WATERFORD, Conn. — For Air Force Staff Sgt. James Grotjan, who went by his middle name, Tyler, family was number one. He was the family’s rock, what kept them together.
What's keeping them together now is that he died doing what he loved.
“That’s what’s keeping us going, knowing he died doing what he loved,” Grotjan’s mother, Laura Prentice, told The Day at her home in Quaker Hill on Wednesday.
In her front yard now stands a sign built by her husband that reads "SSGT James T. Grotjan fly free with the angels."
A 26-year-old airman died from non-combat-related injuries while deployed in support of Operation Inherent Resolve.
Grotjan, 26, who grew up in Colchester and Groton, died July 12 at Landstuhl Regional Medical Center in Germany from injuries sustained in a non-combat-related incident July 8 at Al Dhafra Air Base in the United Arab Emirates. He was about two months into a six-month deployment.
The Air Force did not provide any details on the incident that led to his death, which is under investigation. But his family said Grotjan, a water and fuels systems maintenance craftsman with the 4th Civil Engineer Squadron at Seymour Johnson Air Force Base in North Carolina, was working in a manhole underground in the UAE on July 8 when he was exposed to a methane gas leak. He became unconscious and ended up in a coma on life support.
His mother, father, Randy Grotjan, and wife, Taylor, traveled to Germany to be with him and say goodbye before he was taken off life support. There, Taylor pressed her ring finger, which has a tattoo of a locked heart, against her husband's ring finger, tattooed with the image of a key.
"My husband had the key, the key to my heart. We knew we were each other's one," Taylor Grotjan said Wednesday at her mother-in-law's house. The couple, who knew each other since they were in diapers, were married for seven years.
When two service members in uniform showed up at the door of the house in North Carolina that she and her husband bought in January 2017, Taylor Grotjan didn't suspect the worst.
Her husband was a jokester, she said, and told her that if she didn't keep the lawn mowed, he would send over somebody in uniform to mow the lawn. So at first, when she saw just one of the two service members, "I was like, 'I just mowed the lawn a couple of days ago. Why are they here?' At first, I thought it was a joke."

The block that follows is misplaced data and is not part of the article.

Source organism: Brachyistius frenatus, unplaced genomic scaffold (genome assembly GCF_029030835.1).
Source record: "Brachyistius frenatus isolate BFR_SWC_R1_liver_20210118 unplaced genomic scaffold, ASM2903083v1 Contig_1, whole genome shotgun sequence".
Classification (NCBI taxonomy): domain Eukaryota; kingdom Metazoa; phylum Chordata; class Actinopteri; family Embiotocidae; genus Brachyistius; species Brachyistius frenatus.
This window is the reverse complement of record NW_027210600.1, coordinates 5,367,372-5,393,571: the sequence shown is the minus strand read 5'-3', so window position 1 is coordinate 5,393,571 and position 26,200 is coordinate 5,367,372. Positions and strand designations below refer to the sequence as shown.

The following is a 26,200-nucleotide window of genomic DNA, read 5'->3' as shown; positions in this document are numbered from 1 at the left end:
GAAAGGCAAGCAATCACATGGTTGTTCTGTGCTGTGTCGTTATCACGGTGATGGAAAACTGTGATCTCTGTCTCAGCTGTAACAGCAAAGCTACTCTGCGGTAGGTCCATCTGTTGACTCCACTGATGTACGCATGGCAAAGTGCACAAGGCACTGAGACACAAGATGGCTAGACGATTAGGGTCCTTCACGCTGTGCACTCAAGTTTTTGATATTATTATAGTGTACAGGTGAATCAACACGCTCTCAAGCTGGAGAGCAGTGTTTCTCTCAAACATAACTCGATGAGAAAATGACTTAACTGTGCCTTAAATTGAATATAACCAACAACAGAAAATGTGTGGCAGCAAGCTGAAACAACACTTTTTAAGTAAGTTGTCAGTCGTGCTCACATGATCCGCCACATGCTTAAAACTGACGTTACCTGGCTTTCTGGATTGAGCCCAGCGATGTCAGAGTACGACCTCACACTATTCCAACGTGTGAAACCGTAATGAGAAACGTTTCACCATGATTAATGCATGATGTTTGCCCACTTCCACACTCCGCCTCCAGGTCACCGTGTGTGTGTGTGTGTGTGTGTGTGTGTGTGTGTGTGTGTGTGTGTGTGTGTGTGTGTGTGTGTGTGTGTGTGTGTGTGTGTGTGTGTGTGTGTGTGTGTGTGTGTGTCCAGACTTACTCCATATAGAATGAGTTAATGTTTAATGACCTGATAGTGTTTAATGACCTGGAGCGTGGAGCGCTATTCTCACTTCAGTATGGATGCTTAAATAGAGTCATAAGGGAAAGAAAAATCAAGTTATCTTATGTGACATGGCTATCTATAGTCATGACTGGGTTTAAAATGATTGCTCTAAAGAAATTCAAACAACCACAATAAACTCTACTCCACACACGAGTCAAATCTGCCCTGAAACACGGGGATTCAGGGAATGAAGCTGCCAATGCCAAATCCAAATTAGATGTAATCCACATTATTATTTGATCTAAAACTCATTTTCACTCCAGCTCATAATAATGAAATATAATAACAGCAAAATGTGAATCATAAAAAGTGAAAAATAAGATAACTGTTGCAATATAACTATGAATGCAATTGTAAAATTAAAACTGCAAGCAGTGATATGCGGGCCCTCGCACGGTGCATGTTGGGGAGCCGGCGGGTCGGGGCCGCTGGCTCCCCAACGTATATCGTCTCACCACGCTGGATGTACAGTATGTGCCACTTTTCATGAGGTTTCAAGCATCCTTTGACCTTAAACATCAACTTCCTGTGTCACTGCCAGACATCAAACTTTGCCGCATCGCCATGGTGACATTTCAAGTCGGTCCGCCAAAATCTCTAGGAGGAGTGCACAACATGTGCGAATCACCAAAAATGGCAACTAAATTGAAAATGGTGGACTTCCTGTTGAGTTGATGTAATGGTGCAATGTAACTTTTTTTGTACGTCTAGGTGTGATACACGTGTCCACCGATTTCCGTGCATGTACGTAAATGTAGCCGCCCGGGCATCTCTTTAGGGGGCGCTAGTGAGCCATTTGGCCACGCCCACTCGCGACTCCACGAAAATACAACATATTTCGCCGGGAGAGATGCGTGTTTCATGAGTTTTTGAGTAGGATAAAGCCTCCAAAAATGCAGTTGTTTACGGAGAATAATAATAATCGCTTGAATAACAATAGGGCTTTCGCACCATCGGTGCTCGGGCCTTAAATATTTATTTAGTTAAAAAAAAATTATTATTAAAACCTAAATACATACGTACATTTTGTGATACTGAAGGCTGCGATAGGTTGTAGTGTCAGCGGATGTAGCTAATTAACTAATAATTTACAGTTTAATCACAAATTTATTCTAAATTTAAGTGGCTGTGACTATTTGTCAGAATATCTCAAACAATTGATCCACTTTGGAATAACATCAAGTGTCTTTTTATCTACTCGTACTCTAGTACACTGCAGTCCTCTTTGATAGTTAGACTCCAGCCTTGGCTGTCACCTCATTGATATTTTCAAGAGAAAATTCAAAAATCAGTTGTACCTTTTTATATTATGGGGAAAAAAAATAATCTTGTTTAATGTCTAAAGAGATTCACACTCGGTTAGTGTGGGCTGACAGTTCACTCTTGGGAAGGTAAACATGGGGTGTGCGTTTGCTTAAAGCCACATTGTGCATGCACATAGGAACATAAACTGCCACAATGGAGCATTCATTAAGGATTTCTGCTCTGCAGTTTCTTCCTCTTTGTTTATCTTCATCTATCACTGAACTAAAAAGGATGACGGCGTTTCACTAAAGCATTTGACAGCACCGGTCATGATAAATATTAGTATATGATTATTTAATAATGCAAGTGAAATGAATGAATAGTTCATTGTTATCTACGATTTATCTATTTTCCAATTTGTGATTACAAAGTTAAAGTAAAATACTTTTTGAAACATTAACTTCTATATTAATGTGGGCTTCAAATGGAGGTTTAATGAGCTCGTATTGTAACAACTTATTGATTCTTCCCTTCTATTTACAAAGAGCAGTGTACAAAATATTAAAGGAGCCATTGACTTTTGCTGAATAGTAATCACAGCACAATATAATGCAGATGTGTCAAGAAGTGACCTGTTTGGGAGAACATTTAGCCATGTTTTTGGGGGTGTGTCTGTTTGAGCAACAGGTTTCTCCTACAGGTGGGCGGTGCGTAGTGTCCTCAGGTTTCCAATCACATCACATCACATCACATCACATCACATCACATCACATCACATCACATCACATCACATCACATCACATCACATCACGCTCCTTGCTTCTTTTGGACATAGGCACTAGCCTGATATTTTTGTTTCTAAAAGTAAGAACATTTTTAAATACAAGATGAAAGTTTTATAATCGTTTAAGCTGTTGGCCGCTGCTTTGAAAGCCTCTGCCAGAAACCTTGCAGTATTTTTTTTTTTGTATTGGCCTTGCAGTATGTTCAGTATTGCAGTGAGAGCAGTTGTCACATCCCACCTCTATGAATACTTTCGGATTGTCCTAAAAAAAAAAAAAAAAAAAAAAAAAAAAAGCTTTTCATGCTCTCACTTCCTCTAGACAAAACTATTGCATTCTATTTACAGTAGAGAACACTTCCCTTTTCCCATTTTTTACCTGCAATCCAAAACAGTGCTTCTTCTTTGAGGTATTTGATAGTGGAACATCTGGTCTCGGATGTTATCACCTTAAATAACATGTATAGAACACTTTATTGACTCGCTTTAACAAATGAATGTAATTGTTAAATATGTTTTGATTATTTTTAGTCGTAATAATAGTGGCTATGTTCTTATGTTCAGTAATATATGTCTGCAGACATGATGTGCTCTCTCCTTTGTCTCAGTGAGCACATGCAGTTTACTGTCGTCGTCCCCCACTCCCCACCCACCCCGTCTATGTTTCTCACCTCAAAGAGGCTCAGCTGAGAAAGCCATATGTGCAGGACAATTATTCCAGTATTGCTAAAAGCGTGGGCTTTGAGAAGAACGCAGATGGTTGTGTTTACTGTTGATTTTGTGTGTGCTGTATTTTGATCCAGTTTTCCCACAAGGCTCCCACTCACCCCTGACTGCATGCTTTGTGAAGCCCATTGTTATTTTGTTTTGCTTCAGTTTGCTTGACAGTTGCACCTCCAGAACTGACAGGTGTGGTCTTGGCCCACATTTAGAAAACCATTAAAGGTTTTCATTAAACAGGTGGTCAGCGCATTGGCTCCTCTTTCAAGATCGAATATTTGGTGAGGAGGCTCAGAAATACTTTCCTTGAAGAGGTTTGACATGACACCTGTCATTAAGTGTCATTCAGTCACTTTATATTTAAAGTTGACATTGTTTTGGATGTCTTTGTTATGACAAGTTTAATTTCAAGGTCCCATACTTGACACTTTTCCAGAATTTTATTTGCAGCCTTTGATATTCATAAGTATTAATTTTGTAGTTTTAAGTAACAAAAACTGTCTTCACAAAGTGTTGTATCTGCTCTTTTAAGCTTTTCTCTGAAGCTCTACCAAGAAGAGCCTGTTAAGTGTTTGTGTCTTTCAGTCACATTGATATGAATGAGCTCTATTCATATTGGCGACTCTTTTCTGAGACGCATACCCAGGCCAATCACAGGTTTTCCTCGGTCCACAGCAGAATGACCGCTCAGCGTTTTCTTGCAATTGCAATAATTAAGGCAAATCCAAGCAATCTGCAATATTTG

When she finally noticed the second service member, she knew it wasn't good. Her husband had been in a bad accident, they told her. She then informed her husband's parents.
"I am honestly extremely bothered by the way my son passed away. I'm hoping we have all the answers within the next few months. From what we know now, it bothers me. It was an accident that should've never happened," Prentice, his mother said.
"We have a thousand questions," his father said.
Grotjan knew he wanted to join the military from a young age, wanting to follow in the footsteps of his father, a retired Navy senior chief.
"It takes a special kind of person to want to join the military. These are the type of people that write a blank check for their life to protect the country and he was that guy," Randy Grotjan said.
Grotjan's supervisor, Technical Sgt. James Mosher, said by phone Wednesday that Grotjan was a hard worker who showed up on time, even early on some occasions. While a jokester, he took his job "very seriously" and was eager to teach others what he knew.
His mother recalled Wednesday how he used to tell her, "Don't ever worry about me, Mom. I'm a plumber. My job is safe."
A momma's boy, Grotjan spoke to his mother daily. When she sent him several messages on Facebook the morning of July 8 and never heard back, she got worried. It wasn't like him to not respond.
Grotjan was beloved by his siblings, who bragged about him being in the Air Force. The second oldest of eight children, Grotjan had yet to meet his newest sister, Grace, born seven weeks ago.
A Facebook page has been set up to help the Grotjan family with travel and funeral expenses. Money left over will be donated to the Landstuhl Fisher House, which houses families and patients receiving medical care at Landstuhl Regional Medical Center, Grotjan's mother said.
In the week since his death, the family has been sharing memories and pictures of Grotjan and their plans for keeping his memory going.
“Us being united is what’s keeping us together and upright. It’s how we get out of bed every morning right now,” his wife, Taylor, said.